21 Gramm (2003)

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21 Gramm: Directed by Alejandro G. Iñárritu. With Sean Penn, Naomi Watts, Danny Huston, Carly Nahon. A freak accident brings together a critically ill mathematician, a grieving mother, and a born-again ex-con.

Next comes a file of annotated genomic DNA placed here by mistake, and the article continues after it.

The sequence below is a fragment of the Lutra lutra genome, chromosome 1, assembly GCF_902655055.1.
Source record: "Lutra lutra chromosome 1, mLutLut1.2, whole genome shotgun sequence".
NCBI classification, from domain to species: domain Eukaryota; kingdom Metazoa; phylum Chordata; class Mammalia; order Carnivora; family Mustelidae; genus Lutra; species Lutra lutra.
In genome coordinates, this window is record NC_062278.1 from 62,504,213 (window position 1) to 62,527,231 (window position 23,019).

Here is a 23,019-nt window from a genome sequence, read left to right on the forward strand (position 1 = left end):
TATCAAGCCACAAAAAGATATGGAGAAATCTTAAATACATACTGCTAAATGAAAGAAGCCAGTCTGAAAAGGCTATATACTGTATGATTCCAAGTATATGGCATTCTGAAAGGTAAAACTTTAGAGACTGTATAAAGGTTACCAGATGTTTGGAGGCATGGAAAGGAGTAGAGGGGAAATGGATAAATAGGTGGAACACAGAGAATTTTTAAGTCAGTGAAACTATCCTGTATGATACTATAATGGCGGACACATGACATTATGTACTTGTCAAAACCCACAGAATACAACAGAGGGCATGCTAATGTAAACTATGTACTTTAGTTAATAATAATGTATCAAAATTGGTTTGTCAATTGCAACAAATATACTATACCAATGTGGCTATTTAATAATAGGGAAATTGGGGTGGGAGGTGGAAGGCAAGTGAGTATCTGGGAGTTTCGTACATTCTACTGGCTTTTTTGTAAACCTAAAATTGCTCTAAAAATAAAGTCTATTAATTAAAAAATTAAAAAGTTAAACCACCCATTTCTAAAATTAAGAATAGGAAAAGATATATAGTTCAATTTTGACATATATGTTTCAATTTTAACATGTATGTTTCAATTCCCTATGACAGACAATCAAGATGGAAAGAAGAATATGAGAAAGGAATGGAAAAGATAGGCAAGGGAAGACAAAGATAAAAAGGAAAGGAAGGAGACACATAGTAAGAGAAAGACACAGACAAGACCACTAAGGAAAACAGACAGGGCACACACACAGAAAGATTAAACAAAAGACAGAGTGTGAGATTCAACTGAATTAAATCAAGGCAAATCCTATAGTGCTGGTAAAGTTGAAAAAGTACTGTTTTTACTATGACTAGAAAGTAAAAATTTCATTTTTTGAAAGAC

“u0026#39;21 Gramsu0026#39; tells of a number of loosely interlinked characters in an achronological fashion, jumping backwards and forwards over their stories. There can be reasons for doing this: for example, to reveal the plot in a way that offers an extra kick, or to enable the plot to conclude with a scene from the middle of the story that gains impact from the vieweru0026#39;s prior acquaintance with what happens next. Quentin Tarantinou0026#39;s u0026#39;Pulp Fictionu0026#39; justified its own complex plot structure on both of these grounds. But in the case of this film, I couldnu0026#39;t see how telling the story in such a broken way was supposed to add anything; and the fact that most of the leading characters possess a death wish (or at least, very little will to go on living) hardly aided my emotional involvement. At times, the film appeared to be shaping into a story about the possibility (or otherwise) of redemption; but it never quite grew into anything more the harrowing tale of a number of people who suffer and (in some cases) die. The pretentious voice-over from Sean Pennu0026#39;s character that ends the film (and accounts for its title) felt to me like a desperate (and failed) attempt to inject some meaning into a movie strangely devoid of it.u003cbr/u003eu003cbr/u003eThat said, the acting is good, and the film is undoubtedly skilfully made. But u0026quot;people dieu0026quot; is not, in itself, an adequate or interesting unifying theme.”


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